ChatGPT can help physicians choose the right imaging test to order

ChatGPT 4 determined the appropriate imaging test for breast pain 98.4% of the time, study found.
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Artificial intelligence (AI) tools such as ChatGPT may not be able to replace physicians, but they may be able to help them make decisions regarding breast cancer screenings and imaging breast pain, according to a new study from researchers at Harvard and Mass General Brigham.

The study, which is one of the first to show that the large language model ChatGPT can support the clinical decision-making process, analyzed the AI tool’s ability to choose the appropriate imaging test for patients with breast pain. Both ChatGPT 3.5 and the more advanced ChatGPT 4 selected the appropriate imaging test the majority of the time, offering the potential to optimize workflows and reduce administrative time, the study found.

“I see [ChatGPT] acting like a bridge between the referring healthcare professional and the expert radiologist—stepping in as a trained consultant to recommend the right imaging test at the point of care, without delay,” study coauthor Marc Succi said in a statement.

The researchers asked both ChatGPT 3.5 and 4 to determine what kind of imaging a patient with breast pain would need—a mammogram, ultrasound, MRI, or other type of imaging test—based on the Appropriateness Criteria from the American College of Radiology (ACR).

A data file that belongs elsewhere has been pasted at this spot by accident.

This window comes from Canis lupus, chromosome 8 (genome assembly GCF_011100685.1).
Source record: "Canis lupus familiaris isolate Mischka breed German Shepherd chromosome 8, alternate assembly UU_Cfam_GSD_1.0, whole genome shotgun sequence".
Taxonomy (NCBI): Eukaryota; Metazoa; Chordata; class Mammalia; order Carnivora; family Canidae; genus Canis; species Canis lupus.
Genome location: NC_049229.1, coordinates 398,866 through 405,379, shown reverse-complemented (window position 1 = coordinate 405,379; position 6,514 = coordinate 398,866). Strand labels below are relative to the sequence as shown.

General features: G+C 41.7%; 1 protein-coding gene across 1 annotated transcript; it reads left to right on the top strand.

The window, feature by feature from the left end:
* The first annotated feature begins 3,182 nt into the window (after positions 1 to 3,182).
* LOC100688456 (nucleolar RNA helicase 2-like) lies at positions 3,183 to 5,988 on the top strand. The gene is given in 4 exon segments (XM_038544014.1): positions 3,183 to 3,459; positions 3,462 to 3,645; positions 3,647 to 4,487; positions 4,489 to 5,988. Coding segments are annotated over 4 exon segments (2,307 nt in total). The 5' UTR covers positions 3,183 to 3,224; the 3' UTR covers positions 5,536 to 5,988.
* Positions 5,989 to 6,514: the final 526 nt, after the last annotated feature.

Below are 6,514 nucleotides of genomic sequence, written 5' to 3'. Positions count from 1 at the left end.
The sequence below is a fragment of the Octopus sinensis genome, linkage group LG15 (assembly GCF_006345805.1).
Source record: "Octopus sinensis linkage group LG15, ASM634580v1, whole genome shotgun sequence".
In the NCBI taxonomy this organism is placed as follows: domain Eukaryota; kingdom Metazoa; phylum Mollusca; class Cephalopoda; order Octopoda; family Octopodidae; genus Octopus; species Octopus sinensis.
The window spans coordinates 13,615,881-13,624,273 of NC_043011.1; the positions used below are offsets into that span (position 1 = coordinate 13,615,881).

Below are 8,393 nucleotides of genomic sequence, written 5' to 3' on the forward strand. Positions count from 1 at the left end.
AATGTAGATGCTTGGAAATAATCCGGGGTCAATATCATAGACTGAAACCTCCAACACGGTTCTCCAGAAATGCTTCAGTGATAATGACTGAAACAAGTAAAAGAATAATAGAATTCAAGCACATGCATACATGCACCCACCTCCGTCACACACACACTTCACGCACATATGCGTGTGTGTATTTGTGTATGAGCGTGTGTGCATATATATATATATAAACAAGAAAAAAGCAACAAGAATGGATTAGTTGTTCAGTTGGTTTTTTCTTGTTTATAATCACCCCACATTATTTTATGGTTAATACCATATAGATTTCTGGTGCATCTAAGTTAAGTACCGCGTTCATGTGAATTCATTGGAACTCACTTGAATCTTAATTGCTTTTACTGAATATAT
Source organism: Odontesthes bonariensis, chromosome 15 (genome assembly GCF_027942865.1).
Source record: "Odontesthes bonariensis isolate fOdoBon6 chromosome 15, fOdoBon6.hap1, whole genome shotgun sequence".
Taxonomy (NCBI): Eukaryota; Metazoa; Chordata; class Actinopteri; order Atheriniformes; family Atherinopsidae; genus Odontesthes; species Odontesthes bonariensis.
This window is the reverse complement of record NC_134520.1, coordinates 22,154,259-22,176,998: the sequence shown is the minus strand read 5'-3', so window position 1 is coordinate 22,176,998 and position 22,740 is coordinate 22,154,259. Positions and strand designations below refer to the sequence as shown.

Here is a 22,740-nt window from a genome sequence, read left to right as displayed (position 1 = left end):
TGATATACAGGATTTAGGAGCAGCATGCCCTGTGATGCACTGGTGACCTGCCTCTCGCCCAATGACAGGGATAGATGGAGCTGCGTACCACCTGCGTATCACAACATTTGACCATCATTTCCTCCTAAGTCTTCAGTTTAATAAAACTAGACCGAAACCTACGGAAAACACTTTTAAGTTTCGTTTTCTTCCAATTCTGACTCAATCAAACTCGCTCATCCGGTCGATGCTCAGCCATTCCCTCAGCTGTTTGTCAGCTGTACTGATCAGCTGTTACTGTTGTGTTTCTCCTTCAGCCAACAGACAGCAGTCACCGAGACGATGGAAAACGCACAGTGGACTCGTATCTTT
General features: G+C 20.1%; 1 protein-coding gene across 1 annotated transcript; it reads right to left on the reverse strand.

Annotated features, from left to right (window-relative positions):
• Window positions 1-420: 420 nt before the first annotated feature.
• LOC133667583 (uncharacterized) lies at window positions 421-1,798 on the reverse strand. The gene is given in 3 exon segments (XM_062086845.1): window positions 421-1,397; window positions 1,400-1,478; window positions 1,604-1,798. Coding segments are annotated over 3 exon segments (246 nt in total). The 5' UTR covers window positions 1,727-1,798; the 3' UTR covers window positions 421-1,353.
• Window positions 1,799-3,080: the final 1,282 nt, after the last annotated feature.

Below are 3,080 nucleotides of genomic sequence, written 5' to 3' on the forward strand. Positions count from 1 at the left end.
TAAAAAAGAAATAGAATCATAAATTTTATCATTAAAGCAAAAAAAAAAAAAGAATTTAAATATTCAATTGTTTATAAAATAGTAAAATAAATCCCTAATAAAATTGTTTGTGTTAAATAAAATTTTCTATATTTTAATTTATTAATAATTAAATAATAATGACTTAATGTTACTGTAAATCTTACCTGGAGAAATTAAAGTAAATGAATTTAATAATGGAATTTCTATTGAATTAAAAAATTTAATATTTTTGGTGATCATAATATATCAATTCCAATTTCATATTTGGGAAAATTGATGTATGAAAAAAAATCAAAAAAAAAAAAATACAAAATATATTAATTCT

These criteria help radiologists choose the best course of action based on a patient’s age and symptoms. For example, a mammogram for a patient in their 30s with clinically significant breast pain would be “usually appropriate” for initial imaging, according to the guidelines.

In 21 fictitious patient scenarios, ChatGPT 3.5 chose the appropriate imaging test an average of 88.9% of the time, while ChatGPT 4 answered 98.4% of the scenarios correctly, on average, the study found.

“This is purely an additive study, so we are not arguing that the AI is better than your doctor at choosing an imaging test but can be an excellent adjunct to optimize a doctor’s time on non-interpretive tasks,” Succi said.

While radiologists are familiar with ACR’s appropriateness guidelines, primary care physicians may not be, and can have trouble identifying the right test for the patient. Lack of familiarity with ACR guidelines can “cause confusion on the patient’s side and can lead to patients getting tests they don’t need or getting the wrong tests,” the researchers found.

Instead, the AI technology could be integrated into the electronic health record (EHR). When a physician enters the patient’s symptoms into the EHR, the AI tool could suggest an appropriate imaging option for the physician to order.

But more research is needed before physicians can use AI more widely in clinical decision-making, the researchers noted. The World Health Organization raised concerns last month about potential biases and patient privacy risks when using AI in clinical settings. Earlier this month, the American Medical Association adopted a proposal to help protect patients from false or misleading medical information from AI tools.

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